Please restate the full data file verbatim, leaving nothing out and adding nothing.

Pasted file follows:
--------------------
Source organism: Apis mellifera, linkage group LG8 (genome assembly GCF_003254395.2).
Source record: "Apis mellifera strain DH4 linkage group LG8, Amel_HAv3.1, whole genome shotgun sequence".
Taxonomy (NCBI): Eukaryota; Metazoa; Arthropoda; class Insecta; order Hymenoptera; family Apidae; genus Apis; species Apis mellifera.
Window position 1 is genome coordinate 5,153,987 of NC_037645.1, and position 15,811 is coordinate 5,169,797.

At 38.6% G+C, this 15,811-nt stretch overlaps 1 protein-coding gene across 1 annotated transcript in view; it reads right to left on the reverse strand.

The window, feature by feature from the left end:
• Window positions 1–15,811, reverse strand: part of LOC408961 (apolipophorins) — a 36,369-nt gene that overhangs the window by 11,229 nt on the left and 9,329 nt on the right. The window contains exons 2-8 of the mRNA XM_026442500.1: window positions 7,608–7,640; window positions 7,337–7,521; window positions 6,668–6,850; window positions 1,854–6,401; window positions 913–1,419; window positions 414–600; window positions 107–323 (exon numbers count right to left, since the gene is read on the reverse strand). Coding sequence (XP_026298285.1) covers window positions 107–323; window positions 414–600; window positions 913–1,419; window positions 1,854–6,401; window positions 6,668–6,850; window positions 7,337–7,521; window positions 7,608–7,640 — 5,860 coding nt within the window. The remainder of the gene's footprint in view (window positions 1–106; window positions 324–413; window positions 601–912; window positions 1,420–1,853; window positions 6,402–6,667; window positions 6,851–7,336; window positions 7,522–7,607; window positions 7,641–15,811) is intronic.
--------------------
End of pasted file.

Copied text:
Source organism: Apis mellifera, linkage group LG8 (genome assembly GCF_003254395.2).
Source record: "Apis mellifera strain DH4 linkage group LG8, Amel_HAv3.1, whole genome shotgun sequence".
Taxonomy (NCBI): Eukaryota; Metazoa; Arthropoda; class Insecta; order Hymenoptera; family Apidae; genus Apis; species Apis mellifera.
Window position 1 is genome coordinate 5,153,987 of NC_037645.1, and position 15,811 is coordinate 5,169,797.

At 38.6% G+C, this 15,811-nt stretch overlaps 1 protein-coding gene across 1 annotated transcript in view; it reads right to left on the reverse strand.

The window, feature by feature from the left end:
• Window positions 1–15,811, reverse strand: part of LOC408961 (apolipophorins) — a 36,369-nt gene that overhangs the window by 11,229 nt on the left and 9,329 nt on the right. The window contains exons 2-8 of the mRNA XM_026442500.1: window positions 7,608–7,640; window positions 7,337–7,521; window positions 6,668–6,850; window positions 1,854–6,401; window positions 913–1,419; window positions 414–600; window positions 107–323 (exon numbers count right to left, since the gene is read on the reverse strand). Coding sequence (XP_026298285.1) covers window positions 107–323; window positions 414–600; window positions 913–1,419; window positions 1,854–6,401; window positions 6,668–6,850; window positions 7,337–7,521; window positions 7,608–7,640 — 5,860 coding nt within the window. The remainder of the gene's footprint in view (window positions 1–106; window positions 324–413; window positions 601–912; window positions 1,420–1,853; window positions 6,402–6,667; window positions 6,851–7,336; window positions 7,522–7,607; window positions 7,641–15,811) is intronic.